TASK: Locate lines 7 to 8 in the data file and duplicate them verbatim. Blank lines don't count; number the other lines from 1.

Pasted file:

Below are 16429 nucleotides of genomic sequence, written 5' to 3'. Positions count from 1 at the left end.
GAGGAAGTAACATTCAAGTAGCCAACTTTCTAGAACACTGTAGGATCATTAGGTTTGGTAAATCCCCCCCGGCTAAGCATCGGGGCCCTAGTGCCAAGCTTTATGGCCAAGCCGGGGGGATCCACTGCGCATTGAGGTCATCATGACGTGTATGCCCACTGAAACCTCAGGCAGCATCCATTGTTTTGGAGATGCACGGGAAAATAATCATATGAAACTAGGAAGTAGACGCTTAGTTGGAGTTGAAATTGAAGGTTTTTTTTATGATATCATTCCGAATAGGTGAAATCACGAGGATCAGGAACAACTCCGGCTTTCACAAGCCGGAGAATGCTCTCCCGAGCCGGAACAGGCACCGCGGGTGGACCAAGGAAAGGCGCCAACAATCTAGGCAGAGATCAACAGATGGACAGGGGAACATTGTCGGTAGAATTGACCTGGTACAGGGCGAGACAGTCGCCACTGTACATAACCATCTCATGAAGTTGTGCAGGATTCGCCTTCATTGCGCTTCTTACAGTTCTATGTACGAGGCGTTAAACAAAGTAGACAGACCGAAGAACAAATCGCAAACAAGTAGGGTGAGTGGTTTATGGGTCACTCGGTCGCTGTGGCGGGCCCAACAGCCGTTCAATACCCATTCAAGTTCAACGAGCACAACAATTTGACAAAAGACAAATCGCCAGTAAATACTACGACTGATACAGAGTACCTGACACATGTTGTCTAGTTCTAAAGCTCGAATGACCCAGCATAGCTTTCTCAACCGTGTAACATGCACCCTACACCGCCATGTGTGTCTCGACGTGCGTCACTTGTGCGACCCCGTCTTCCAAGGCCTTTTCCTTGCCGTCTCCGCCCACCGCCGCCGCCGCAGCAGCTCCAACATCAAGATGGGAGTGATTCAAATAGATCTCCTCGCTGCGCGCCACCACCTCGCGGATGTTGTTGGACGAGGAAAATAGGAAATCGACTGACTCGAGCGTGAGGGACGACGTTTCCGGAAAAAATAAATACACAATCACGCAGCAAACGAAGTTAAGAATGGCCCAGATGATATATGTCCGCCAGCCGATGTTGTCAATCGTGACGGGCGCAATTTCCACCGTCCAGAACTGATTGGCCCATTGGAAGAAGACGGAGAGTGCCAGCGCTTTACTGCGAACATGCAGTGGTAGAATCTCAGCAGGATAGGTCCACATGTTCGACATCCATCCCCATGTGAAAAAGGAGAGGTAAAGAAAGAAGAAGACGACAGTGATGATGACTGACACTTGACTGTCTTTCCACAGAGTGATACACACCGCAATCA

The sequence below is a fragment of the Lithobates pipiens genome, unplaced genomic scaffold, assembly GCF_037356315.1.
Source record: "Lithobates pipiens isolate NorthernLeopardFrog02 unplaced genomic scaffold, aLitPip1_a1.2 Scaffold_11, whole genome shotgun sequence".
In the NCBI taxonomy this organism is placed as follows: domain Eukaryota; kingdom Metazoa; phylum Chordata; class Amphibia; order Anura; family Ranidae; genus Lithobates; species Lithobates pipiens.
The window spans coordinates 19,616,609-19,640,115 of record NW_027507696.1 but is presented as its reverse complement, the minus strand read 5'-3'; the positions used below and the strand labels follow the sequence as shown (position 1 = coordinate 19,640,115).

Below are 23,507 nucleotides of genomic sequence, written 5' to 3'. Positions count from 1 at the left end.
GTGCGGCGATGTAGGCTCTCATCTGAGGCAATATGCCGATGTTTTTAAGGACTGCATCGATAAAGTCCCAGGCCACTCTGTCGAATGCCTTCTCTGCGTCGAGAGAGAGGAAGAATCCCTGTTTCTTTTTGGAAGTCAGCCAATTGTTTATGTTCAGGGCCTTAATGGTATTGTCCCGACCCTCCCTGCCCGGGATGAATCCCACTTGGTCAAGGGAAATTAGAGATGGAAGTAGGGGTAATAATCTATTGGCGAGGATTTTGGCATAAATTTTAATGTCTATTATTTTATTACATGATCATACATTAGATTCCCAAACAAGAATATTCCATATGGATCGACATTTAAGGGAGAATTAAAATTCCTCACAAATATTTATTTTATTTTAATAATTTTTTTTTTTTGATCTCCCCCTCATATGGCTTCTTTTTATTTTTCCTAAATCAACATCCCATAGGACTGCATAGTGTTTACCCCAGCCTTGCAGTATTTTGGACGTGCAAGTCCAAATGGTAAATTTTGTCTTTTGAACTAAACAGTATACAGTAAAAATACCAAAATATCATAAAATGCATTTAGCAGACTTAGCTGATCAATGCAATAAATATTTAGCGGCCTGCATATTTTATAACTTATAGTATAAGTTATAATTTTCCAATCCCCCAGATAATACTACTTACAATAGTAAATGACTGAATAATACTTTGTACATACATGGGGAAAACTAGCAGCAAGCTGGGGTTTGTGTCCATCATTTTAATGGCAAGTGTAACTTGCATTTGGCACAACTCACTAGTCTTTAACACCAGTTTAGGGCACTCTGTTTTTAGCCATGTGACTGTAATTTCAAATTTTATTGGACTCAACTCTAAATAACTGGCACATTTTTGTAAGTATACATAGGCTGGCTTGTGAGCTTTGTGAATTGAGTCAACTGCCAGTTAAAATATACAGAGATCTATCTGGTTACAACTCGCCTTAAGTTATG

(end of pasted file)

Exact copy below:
Below are 23,507 nucleotides of genomic sequence, written 5' to 3'. Positions count from 1 at the left end.
GTGCGGCGATGTAGGCTCTCATCTGAGGCAATATGCCGATGTTTTTAAGGACTGCATCGATAAAGTCCCAGGCCACTCTGTCGAATGCCTTCTCTGCGTCGAGAGAGAGGAAGAATCCCTGTTTCTTTTTGGAAGTCAGCCAATTGTTTATGTTCAGGGCCTTAATGGTATTGTCCCGACCCTCCCTGCCCGGGATGAATCCCACTTGGTCAAGGGAAATTAGAGATGGAAGTAGGGGTAATAATCTATTGGCGAGGATTTTGGCATAAATTTTAATGTCTATTATTTTATTACATGATCATACATTAGATTCCCAAACAAGAATATTCCATATGGATCGACATTTAAGGGAGAATTAAAATTCCTCACAAATATTTATTTTATTTTAATAATTTTTTTTTTTTGATCTCCCCCTCATATGGCTTCTTTTTATTTTTCCTAAATCAACATCCCATAGGACTGCATAGTGTTTACCCCAGCCTTGCAGTATTTTGGACGTGCAAGTCCAAATGGTAAATTTTGTCTTTTGAACTAAACAGTATACAGTAAAAATACCAAAATATCATAAAATGCATTTAGCAGACTTAGCTGATCAATGCAATAAATATTTAGCGGCCTGCATATTTTATAACTTATAGTATAAGTTATAATTTTCCAATCCCCCAGATAATACTACTTACAATAGTAAATGACTGAATAATACTTTGTACATACATGGGGAAAACTAGCAGCAAGCTGGGGTTTGTGTCCATCATTTTAATGGCAAGTGTAACTTGCATTTGGCACAACTCACTAGTCTTTAACACCAGTTTAGGGCACTCTGTTTTTAGCCATGTGACTGTAATTTCAAATTTTATTGGACTCAACTCTAAATAACTGGCACATTTTTGTAAGTATACATAGGCTGGCTTGTGAGCTTTGTGAATTGAGTCAACTGCCAGTTAAAATATACAGAGATCTATCTGGTTACAACTCGCCTTAAGTTATG